The 1967 film is on youtube – I just re-watched it. Amazing. As far as I can tell, the chairmaker maybe uses 4 tools; a frame saw, a brace & bit, and a knife that he both pushes and pulls (thus not a “drawknife”) – I saw some more tools, but didn’t see him use them; the film isn’t the whole chair-making process I don’t think. The posts are pith-centered (I could see that in Masashi’s book too) and when he split a section to make rungs – he used his knife to split it.
Back to Kinmonth’s book, she writes “Similar designs are also found on the continent, particularly in Spain and Portugal, linking them to a wider Atlantic European tradition. One celebrated version features in Van Gogh’s painting “Bedroom in Arles (1888).” Below is a sketch of the bedroom at Arles.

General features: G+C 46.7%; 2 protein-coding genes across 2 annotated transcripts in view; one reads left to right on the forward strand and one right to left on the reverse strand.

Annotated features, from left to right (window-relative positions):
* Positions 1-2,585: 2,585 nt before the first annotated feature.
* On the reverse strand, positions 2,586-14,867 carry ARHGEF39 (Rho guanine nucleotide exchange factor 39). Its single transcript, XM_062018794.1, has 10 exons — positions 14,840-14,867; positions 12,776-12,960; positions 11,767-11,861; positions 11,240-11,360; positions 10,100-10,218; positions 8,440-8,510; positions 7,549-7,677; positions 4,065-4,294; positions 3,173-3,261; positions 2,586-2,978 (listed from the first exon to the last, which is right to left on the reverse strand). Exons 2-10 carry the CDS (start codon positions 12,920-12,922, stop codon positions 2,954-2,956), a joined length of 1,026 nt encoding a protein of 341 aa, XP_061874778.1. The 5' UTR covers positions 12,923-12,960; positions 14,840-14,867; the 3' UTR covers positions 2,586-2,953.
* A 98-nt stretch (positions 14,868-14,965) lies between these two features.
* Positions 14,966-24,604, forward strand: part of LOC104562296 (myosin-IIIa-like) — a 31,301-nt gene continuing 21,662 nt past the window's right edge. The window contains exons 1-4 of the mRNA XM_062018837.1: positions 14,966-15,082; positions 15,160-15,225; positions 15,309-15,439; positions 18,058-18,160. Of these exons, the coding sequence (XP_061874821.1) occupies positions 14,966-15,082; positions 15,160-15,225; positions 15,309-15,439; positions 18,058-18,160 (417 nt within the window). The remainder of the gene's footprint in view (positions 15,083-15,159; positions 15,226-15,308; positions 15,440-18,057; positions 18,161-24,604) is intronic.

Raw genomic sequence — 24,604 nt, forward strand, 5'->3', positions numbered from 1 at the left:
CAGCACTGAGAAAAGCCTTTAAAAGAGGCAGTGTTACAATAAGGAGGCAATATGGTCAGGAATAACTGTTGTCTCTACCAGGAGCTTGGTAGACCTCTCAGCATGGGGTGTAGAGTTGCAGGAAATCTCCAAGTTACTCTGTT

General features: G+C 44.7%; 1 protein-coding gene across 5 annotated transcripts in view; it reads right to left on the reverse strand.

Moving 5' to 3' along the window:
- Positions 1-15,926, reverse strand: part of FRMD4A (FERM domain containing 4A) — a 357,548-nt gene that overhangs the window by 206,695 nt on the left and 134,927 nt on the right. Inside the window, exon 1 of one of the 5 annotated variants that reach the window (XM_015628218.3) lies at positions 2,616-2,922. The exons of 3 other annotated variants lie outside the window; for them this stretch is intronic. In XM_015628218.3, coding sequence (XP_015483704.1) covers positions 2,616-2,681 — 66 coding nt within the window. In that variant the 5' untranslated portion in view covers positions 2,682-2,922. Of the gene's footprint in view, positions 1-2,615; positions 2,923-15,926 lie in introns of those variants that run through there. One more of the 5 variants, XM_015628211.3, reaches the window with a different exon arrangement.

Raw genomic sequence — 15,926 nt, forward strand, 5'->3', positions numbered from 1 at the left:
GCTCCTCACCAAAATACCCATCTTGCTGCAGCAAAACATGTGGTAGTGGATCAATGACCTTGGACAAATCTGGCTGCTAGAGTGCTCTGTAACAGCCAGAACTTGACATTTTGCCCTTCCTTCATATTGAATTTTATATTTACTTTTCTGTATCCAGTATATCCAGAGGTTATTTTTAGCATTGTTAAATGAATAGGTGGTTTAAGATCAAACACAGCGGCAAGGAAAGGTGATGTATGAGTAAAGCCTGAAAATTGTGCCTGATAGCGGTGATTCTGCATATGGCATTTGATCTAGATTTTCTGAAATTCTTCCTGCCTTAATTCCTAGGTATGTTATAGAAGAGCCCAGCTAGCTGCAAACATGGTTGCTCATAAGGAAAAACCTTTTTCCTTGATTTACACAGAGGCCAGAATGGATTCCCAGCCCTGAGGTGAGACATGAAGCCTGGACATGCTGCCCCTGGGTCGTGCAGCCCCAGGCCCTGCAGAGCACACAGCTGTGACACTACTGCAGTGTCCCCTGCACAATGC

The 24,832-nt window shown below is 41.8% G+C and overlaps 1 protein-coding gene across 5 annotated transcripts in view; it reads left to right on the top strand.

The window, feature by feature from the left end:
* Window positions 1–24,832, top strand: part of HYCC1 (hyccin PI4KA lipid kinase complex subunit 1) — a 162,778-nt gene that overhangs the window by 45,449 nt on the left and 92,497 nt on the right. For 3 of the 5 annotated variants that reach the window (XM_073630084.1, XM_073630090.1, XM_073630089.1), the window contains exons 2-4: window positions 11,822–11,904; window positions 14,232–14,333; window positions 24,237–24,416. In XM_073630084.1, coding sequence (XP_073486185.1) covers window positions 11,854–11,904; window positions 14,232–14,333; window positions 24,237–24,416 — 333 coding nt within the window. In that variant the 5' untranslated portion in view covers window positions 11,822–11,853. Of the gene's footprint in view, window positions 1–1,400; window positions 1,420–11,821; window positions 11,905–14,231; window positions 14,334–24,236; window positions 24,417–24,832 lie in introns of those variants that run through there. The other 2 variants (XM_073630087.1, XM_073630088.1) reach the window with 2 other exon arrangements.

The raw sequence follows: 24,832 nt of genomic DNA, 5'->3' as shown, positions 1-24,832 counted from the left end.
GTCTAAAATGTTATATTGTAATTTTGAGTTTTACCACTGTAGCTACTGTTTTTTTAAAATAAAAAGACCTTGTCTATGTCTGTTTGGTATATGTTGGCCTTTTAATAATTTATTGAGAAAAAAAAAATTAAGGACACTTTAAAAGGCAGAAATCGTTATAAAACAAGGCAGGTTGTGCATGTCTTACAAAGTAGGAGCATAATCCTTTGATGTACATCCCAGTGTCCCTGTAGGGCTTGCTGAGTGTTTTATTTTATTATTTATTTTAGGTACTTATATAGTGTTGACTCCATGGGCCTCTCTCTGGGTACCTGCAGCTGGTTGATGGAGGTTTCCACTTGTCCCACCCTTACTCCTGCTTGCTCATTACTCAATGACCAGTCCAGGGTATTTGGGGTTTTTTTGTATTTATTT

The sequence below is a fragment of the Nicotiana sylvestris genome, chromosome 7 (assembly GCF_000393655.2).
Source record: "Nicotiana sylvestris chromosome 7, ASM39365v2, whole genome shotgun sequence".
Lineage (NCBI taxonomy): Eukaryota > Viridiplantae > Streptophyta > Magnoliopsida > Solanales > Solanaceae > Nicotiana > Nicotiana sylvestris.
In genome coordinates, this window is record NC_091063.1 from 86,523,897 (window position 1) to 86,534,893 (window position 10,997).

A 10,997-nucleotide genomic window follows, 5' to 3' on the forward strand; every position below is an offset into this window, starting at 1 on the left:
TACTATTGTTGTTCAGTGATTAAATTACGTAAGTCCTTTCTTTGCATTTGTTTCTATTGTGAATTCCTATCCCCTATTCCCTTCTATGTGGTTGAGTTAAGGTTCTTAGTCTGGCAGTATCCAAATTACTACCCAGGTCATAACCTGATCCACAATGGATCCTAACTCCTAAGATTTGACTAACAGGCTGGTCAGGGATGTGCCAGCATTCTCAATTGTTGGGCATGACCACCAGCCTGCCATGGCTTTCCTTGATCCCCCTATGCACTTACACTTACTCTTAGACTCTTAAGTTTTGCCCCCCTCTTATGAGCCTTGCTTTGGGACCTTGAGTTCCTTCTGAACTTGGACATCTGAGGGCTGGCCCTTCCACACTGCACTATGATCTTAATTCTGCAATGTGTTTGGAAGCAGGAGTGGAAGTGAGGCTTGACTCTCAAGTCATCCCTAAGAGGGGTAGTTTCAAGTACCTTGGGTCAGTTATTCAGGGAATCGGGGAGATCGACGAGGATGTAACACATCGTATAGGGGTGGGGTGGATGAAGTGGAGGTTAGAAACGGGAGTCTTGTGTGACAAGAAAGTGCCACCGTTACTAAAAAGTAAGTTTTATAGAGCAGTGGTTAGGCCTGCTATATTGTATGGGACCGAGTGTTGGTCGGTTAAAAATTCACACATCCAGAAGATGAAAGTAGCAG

(I read about the painting(s) – watch those chairs, in one version the chair on the left gets its rear feet kicked backwards – or one of them at least. https://en.wikipedia.org/wiki/Bedroom_in_Arles )
The súgán chairs also reminded me of a chair I photographed at my friends’ house a few years ago. This chair was bought at Brimfield, the famous Massachusetts antiques fair. Around here, these are usually thought of as being from French Canada – but it certainly has much in common with those other chairs – except the bowed seat rails; particularly the square or rectangular posts and narrow slats. This one has through tenons on the rungs and slats though. So different, but quite similar.
13 thoughts on “Chairs, chairs, chairs”
When I went on a sewing mission trip to Haiti in 1989, out in the villages there were few chairs. The chair you owned was taken with you to the neighbors to sit on.